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Conference information


Since the effect of the Vietnam War on the individual psyche of American soldiers was first defined in the 1980’s as “PTSD” (Post Traumatic Stress Disorder), trauma has become a central term of psychiatric diagnosis and therapy.  In consequence, terms like ‘traumatic memory’, ‘trauma narrative’, and ‘trauma and testimony’ have been used to describe various individual and collective incidents in both present  (e.g. September 11, 2001; the war in Iraq and Afghanistan up to 2010) and past tense (e.g. the Holocaust).

Trauma, however, is not only a modern concept which derives from 20th century psychiatry: It is an ancient phenomenon which predates our modern societies.  Thus, the question of how the psychological impact and social characteristics of traumacan be defined for each period in history is central to the current trauma‐discourse:  Here, psychiatry meets the Humanities (e.g. history, art history, sociology, politics, religion).

Since traumata affect nearly all areas of social and cultural life, reflection upon them as well as developing the ability to overcome them goes beyond pure medical science. In this frame, biblical and para‐biblical literature plays an important role: It reflects more than 1500 years of coping with traumatic incidents (e.g. temple destruction, exile, exodus, wars, passion narratives, martyrdoms, persecutions), and thus provides a substantial contribution to our understanding of trauma in both historic and modern contexts.

During a joint seniorseminar at the Faculty of Theology in Aarhus (Fall 2009 and Spring 2010), scholars in the fields of Old and New Testament, as well as Patristics, explored how the concept of trauma can be applied to (para‐)biblical texts, by e.g. considering them (a) as historical sources to individual or collective traumatic incidents in Ancient Israel, early Judaism, early Christianity, up until the Persian and Arabic conquests in the 7th century CE (cf. R. G. Hoyland, 1997), (b) as fictitious literature that insinuates, continues, sublimes, or invents traumata, (c) as basic religious literature that has provoked later generations to imitate e.g. martyrdom‐experiences (cf. martyr‐literature), and (d) as therapeutic media which might help modern readers to overcome their contemporary traumata.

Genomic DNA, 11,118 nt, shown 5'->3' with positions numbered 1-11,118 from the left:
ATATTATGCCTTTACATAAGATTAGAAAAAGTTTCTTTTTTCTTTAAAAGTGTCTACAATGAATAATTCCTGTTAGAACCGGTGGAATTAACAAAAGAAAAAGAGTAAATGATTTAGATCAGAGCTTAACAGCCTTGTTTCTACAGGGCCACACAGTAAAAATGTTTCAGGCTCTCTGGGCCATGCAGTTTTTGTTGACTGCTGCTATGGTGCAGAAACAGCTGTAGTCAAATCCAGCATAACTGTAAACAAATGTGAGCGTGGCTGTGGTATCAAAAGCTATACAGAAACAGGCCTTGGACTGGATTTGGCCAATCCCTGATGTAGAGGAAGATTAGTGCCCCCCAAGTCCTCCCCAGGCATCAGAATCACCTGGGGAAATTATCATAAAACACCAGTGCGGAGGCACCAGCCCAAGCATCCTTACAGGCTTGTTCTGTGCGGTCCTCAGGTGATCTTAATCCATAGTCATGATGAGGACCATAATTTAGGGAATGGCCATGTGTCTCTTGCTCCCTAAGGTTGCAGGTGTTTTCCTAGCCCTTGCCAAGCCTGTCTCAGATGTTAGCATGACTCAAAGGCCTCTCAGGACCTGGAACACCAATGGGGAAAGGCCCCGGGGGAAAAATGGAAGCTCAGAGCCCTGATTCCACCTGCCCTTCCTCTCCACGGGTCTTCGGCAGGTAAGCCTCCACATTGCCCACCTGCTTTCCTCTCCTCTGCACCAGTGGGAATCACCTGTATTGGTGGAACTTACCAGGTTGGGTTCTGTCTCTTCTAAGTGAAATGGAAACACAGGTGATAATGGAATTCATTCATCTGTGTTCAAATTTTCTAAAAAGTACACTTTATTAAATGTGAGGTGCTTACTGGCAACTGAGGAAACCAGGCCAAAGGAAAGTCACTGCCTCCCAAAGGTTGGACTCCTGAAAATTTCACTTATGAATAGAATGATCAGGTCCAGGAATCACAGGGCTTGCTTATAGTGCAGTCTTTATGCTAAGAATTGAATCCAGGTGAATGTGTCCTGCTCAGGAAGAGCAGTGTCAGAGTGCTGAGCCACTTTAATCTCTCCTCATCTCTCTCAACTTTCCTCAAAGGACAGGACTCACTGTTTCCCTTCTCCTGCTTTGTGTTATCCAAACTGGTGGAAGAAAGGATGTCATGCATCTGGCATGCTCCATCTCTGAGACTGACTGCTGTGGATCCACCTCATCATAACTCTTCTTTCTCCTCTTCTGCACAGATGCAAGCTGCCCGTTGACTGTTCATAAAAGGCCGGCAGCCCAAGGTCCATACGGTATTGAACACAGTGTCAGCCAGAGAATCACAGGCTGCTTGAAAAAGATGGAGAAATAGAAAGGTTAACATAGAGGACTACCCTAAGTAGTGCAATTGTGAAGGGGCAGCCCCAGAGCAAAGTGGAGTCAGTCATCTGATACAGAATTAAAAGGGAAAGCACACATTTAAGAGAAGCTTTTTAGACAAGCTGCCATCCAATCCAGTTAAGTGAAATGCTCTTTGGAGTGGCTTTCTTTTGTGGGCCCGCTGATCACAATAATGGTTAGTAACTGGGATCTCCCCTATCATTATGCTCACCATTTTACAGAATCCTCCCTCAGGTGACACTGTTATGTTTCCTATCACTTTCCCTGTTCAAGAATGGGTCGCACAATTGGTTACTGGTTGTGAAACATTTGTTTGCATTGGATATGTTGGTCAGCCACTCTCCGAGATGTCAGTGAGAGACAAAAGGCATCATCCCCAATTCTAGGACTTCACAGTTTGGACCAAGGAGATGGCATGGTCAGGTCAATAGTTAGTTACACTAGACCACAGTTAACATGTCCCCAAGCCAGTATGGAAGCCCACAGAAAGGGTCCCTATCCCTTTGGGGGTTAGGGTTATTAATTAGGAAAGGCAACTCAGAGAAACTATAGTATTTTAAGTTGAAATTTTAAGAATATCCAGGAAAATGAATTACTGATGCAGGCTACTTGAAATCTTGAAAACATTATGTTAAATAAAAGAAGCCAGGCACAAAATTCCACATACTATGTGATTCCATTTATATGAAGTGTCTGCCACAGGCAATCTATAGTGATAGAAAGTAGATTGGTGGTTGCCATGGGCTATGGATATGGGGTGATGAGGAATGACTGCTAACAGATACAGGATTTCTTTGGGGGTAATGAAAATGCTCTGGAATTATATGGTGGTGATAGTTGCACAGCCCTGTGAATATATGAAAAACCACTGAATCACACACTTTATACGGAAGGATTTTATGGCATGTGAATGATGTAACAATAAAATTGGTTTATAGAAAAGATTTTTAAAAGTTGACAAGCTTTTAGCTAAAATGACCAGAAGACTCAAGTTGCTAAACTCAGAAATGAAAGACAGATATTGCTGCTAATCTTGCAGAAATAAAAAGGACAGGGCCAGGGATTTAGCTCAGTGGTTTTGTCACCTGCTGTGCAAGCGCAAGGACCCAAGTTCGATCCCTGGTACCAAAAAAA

Throughout the course of the seminar, it was found that studying Biblical texts as trauma‐literature inspires exegesis, as well as opens up a multiplicity of methods and dimensions which help to broaden and deepen the trauma‐discourse.  It is no coincidence that “Trauma in Biblical Literature” could function as a new paradigm in post‐modern Biblical Studies (cf. e.g. W. S. Morrow, 2004; A. Birnbaum, 2008).

The Conference

The aim of this international and decidedly interdisciplinary conference is to demonstrate how a highly developed expertise in interpreting Biblical and cognate literature is a substantial part of the overall discourse on the historical, literary, social, political, and religious dimensions of trauma in past and present.

The Research Units for Biblical Studies at the University of Aarhus combine strong competencies in literary and historical exegesis of (para‐)biblical and patristic texts with the approach of religious studies, and such a project as this also builds a bridge to strong fields of research in psychiatry and psychology at AU which deal with e.g. autobiography and memory. Participants will include internationally leading scholars, external scholars who are related to the topic as well as scholars from Aarhus University.

Call for Papers

The Call for Papers is now closed. We received a number of interesting proposals, and all submissions have been considered and contacted. Thank you for your interest.